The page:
In Mesa, Arizona at a September 24, 1993, concert at the Mesa Amphitheater (opening for Dada), Phunk Junkeez had to be pulled from the stage after playing for several minutes past the city curfew, despite the requests of the producer and threats of calling the police. The Phunk Junkeez would not allow the show's producer Brad Laughlin to interrupt the set. This forced the venue to shut off the PA. The band kept playing with only stage amplifiers and soon the lights were cut as well. Once back stage, the band's leader K-Tel Disco tossed tables and chairs and threatened the producers of the event, who left without paying the band. By then, a large percentage of the audience left the venue, not wanting to see the mild pop of Dada, despite the popularity of their hit song "Dizz Knee Land". During sound check, the obscenities were loud enough that the band was banned from playing at Mesa Amphitheater for many years. They have played the venue at least twice since, the last time being with the Insane Clown Posse and 2 Live Crew in 2003. After numerous negative incidents between Reznik and the rest of the members over the next year, Reznik was voted out of the band. After the departure of Reznik, the band immediately toured and brought along a mobile recording studio to write their next album. Those ideas written on tour were the basis of Fear of a Wack Planet, released in 1998, which was recorded in Amsterdam and produced by Lee Popa, a clear side step from the previous releases by the band. At this point, the band began touring much more with such acts as Incubus, Shootyz Groove, The Urge, Insane Clown Posse, Two Skinny J's, and Clutch. Jeff O'Rourke quit the band after the bulk of this touring to pursue a career in movies.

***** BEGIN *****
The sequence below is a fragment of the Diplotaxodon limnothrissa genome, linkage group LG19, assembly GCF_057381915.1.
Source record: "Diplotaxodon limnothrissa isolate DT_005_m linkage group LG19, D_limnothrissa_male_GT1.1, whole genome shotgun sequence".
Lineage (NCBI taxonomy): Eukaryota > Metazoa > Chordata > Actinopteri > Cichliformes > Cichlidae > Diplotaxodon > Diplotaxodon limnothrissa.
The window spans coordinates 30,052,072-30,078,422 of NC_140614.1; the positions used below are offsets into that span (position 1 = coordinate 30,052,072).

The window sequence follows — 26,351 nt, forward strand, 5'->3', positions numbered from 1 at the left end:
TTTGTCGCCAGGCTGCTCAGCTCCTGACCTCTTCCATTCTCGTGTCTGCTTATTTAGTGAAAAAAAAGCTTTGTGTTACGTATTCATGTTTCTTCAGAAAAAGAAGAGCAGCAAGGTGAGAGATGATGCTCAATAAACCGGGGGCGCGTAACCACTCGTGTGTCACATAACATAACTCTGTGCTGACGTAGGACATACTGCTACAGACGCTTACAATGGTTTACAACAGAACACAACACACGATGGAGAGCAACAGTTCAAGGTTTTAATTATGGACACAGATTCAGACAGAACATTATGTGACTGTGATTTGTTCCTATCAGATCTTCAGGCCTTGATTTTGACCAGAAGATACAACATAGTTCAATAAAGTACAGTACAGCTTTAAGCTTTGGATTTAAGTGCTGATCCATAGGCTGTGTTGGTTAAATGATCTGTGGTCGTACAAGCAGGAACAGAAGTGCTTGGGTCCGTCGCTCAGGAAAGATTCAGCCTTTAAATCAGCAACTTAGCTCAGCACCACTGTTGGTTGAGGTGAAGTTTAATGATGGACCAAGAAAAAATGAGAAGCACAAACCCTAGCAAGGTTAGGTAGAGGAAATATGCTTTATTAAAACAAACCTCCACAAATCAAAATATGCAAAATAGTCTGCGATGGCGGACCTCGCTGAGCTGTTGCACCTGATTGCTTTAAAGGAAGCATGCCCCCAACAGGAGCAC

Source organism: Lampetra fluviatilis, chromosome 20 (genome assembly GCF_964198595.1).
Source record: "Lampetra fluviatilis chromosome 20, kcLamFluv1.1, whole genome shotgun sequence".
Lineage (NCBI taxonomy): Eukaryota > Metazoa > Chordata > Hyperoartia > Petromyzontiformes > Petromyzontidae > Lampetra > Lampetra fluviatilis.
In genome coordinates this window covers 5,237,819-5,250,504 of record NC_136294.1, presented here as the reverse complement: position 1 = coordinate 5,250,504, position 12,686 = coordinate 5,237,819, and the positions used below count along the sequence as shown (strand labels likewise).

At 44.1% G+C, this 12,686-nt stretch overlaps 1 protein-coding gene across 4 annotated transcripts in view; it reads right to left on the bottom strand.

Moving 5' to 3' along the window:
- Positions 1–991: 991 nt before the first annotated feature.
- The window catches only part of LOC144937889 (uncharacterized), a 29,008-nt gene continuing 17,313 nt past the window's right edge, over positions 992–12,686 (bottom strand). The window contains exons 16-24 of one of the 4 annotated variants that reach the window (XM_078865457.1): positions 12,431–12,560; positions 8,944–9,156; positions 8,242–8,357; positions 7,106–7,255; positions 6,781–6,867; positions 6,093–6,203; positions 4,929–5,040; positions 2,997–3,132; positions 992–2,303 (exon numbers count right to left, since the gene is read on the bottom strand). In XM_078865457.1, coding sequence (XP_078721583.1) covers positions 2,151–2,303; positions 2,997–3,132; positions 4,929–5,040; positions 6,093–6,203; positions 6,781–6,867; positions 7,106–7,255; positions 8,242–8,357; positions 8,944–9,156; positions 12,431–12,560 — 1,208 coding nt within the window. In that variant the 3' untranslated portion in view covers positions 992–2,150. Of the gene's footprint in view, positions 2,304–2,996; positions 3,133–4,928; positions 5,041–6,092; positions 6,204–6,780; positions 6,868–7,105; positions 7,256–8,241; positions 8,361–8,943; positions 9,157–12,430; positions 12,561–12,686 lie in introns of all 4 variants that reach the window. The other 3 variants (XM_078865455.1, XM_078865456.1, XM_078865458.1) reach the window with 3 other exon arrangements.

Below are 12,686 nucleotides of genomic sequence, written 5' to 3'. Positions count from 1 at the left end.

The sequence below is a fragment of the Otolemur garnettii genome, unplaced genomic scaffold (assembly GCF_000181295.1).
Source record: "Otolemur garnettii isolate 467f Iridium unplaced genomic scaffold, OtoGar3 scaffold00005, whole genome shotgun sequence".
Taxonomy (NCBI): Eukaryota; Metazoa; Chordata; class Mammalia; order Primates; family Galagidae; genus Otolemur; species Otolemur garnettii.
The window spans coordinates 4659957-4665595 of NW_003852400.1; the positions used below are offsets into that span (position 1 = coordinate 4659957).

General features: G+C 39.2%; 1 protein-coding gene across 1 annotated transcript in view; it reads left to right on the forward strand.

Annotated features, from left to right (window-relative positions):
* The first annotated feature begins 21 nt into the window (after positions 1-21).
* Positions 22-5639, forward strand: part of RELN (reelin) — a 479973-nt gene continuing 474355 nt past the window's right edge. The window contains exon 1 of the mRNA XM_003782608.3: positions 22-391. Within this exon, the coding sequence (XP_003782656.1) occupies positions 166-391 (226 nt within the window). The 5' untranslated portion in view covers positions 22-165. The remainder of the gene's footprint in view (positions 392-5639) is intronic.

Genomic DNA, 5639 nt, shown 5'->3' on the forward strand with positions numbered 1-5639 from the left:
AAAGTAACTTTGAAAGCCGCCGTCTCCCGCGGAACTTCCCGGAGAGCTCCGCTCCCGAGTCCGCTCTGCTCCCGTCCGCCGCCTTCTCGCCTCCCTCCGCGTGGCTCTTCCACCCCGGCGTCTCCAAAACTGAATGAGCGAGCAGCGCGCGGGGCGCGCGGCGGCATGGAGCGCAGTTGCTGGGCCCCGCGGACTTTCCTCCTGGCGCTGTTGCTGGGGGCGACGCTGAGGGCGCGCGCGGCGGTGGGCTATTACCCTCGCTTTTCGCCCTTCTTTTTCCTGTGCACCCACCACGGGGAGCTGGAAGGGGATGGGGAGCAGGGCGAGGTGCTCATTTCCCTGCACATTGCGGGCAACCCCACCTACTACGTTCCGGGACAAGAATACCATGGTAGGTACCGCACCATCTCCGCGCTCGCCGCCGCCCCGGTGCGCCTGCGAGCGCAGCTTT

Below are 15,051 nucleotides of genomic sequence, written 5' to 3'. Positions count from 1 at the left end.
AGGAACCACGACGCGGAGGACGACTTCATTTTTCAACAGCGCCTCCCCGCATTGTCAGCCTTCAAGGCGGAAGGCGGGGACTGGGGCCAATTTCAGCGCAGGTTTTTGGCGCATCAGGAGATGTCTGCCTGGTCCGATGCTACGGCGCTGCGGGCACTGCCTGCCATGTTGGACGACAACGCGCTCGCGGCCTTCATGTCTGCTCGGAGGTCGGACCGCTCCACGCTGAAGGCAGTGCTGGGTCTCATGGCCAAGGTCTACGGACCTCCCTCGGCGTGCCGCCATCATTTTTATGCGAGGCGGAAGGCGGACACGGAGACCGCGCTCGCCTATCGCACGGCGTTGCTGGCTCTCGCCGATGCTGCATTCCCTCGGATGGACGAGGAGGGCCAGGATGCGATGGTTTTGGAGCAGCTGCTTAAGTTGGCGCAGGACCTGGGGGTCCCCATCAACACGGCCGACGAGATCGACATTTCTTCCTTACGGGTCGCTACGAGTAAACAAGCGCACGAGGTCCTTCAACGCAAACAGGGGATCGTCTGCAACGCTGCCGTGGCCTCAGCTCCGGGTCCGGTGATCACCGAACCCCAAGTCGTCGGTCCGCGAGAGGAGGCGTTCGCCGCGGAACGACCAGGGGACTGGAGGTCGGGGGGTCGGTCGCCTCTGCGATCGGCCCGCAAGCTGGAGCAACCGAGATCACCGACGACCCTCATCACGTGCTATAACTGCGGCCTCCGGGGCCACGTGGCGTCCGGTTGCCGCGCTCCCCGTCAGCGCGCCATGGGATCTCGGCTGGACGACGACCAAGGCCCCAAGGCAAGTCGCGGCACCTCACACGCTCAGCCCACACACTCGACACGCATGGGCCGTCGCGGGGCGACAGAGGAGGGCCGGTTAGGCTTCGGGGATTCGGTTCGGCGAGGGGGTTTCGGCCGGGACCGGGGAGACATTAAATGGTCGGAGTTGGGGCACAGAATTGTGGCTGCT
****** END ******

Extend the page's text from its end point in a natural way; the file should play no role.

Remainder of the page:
In 1999, Danny P replaced Jeff O'Rourke on guitar and the band began writing the next album. Danny P was a member of the local Phoenix band Surf Ballistics. The band has said that Danny P sparked creativity with the band and was a main driving force with the next four releases. With Danny P., the band had new energy, and became very popular on the national underground scene with non-stop touring, and were touring worldwide (South America, Canada, Japan, Mexico, China). The band quickly recorded "Junk EP" on their newly formed independent record label, "Uncle Scam Records." The band found themselves on national TV on MTV, MTV2, and USA Network when they put out a high-budget music video for the song "Bounce." The Junkeez were getting heavy local/national radio spins for the song "American Pimp" as well. With the EP selling very well, and the band playing radio festivals, they quickly decided to go into the studio to record a new album. the band built a state of the art studio in downtown Phoenix, Arizona. The producer hired was Jeff Poe (Santana, Guns N' Roses), along with taking the work themselves. The album was mixed and parts were also recorded at Can/Nam studios in California. The studio was the home for other records such as Tupac's All Eyez on Me. In January 2001, the band released Sex, Drugs and Rap N' Roll (2001). This marked the start of the band becoming more underground, and also marked the first of the next three albums which bassist Jumbo Jim took over as the band's recording engineer, in their own Phoenix studio. New MC Milky (Soulman's little brother) also joined the band at this time to rap alongside Roach and Soulman.